For the first time, scientists notice humpback whales moving along the tracks of a ship Science

Two years ago, a team of marine biologists were fast asleep on a research vessel off the coast of Brazil when the captain woke them with a tense announcement: There was a “huge animal” following the ship. The bleary-eyed scientists made their way to the stern, where they found three humpback whales riding the ship’s wake, a behavior never before documented in such large whales. For more than an hour, the researchers watched the whales swim less than 10 meters behind their vessel.

“I’ve been working with marine mammals for more than 10 years, but I’ve never seen a whale follow a boat so long and so close,” said Israel Maciel, a marine mammal researcher at Rio de Janeiro State University and co-author of a recent preprint describing the encounter.

Scientists have long known that smaller marine mammals such as dolphins will travel on waves that are emitted laterally by vessels, known as diverging waves. The low-pressure troughs created by these waves allow mobile animals to swim with very little effort. Humpbacked coastal brazils, however, drifted in waves radiating from the stern, known as transverse waves. These waves also create troughs of low pressure that can pull an animal—much like a bicyclist might pull behind a vehicle or another bicyclist.

The late-night encounter, which was captured on video, came as Brazilian scientists were studying how marine mammals respond to noise generated by sonic booms that energy companies use to map seafloor geology. The trio of humpbacks—mother, calf, and second adult—were barely visible in the ship’s bright lights. Still, the researchers believe the episode marks the first time scientists have been able to record a large whale “riding” behind a ship, they reported in a preprint posted on ResearchGate. And this is a rare case of observing the behavior of whales at night.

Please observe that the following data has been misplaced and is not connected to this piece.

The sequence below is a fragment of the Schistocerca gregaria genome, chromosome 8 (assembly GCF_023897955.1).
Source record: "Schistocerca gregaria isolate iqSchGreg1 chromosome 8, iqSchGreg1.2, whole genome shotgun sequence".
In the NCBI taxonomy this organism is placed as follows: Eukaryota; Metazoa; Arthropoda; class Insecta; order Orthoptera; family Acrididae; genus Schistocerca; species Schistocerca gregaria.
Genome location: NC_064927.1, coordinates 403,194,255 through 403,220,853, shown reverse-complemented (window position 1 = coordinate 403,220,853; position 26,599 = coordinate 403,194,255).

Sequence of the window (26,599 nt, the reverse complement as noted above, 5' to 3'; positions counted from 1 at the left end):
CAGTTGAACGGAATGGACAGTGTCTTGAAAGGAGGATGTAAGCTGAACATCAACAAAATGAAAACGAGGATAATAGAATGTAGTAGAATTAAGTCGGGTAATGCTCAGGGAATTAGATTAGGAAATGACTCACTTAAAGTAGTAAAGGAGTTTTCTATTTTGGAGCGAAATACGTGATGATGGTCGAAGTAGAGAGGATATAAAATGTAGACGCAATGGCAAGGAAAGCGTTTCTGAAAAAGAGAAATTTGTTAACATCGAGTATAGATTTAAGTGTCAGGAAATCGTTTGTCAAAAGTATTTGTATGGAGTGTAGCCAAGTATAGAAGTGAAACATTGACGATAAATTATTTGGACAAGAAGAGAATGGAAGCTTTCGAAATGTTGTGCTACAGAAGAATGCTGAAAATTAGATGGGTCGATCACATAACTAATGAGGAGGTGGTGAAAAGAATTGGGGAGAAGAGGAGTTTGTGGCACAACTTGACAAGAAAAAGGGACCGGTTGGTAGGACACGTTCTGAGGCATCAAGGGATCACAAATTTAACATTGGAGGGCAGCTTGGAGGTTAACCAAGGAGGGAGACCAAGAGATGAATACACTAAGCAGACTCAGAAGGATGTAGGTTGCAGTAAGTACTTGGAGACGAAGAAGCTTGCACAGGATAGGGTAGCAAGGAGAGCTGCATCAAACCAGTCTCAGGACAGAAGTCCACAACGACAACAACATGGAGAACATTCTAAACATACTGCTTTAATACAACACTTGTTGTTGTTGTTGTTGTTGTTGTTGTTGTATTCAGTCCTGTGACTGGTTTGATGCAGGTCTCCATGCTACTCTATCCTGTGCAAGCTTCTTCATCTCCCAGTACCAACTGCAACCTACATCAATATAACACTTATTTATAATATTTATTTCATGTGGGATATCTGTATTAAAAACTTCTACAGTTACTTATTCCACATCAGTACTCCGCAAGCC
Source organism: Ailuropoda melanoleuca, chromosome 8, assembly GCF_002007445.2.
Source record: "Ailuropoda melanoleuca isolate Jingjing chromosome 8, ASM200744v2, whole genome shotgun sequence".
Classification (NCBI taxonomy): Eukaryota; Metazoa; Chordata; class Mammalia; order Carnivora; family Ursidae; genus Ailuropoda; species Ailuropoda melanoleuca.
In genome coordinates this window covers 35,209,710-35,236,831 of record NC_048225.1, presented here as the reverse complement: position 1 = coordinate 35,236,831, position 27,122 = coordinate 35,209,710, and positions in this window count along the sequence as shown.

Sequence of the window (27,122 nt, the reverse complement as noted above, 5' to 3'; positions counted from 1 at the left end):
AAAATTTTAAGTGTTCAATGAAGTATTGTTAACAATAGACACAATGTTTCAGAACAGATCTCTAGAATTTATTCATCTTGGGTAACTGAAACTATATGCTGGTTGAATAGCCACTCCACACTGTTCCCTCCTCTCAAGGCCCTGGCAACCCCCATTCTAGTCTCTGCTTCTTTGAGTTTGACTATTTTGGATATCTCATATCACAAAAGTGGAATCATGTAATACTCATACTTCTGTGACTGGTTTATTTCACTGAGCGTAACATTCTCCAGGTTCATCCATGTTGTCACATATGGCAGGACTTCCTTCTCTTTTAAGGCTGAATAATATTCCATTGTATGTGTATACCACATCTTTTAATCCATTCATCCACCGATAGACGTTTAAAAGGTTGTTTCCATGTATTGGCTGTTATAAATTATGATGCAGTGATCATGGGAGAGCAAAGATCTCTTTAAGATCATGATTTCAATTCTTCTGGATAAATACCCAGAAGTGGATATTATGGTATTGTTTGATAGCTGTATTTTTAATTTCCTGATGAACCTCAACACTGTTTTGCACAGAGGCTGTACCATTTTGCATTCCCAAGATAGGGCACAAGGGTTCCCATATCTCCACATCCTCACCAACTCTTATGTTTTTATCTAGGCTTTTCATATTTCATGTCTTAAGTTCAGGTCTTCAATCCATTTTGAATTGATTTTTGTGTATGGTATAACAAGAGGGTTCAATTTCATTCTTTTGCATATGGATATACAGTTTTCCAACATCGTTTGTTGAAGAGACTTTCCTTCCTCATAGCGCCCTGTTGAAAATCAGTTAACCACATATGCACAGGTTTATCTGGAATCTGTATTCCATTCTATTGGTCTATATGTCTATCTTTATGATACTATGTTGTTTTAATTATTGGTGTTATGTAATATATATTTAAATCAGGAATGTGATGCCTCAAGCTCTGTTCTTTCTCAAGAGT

The whales, which can grow up to 17 meters in length, likely used the ship’s wake to conserve energy as they began their annual 4,500-kilometer migration from Brazil to their winter waters off Antarctica, the researchers said. (Their ship was traveling in the same direction.) Whale calves, in particular, may benefit from riding a wave, notes biomechanist Frank Fish of West Chester University, who was not involved in the study. Calves have to come to the surface more often to breathe than adults and thus experience more resistance. By hitchhiking along the transverse wave, a tired mother and calf may need to move a muscle, Fish says. “From the point of view of energy, this is completely logical. Animals will do whatever they have to to conserve energy.”

Humpback whales are a well-studied species, so it’s surprising that this behavior hasn’t been documented before, says John Long, a researcher at Vassar College who studies the biomechanics of swimming and serves as a program director at the National Science Foundation. He thinks several factors probably lined up perfectly to lead to the wake ride. For example, the ship was moving relatively slowly, at 9 kilometers to 11 kilometers per hour, which is the upper limit of a humpback’s potential speed. And the winds were relatively light, which probably allowed an attractive wake to form.

Brazilian researchers hope to find out if wake riding is widespread among humpbacks. The answer could help reveal how animals perceive and interact with ships, which can pose a significant collision threat. Riding directly behind a ship can help whales avoid collisions with other ships, but it can also cause the animals to venture into high-traffic sea lanes more often.

But spotting more hitchhiking whales — especially at night — can be difficult, notes whale researcher Steven Katona, managing director of the nonprofit Conservation International. “No one really looks for whales at night, it’s a pretty thankless task,” he says. “If Titanic I couldn’t see an iceberg, who will see a whale?’

Still, the sighting is a reminder of how much we have yet to learn about the ocean’s leviathans, Long says. “There’s the potential for them to try to exploit all sorts of things in their environment to help with these long-term migrations,” he says. “Which is absolutely amazing.”

Leave a Comment

Your email address will not be published.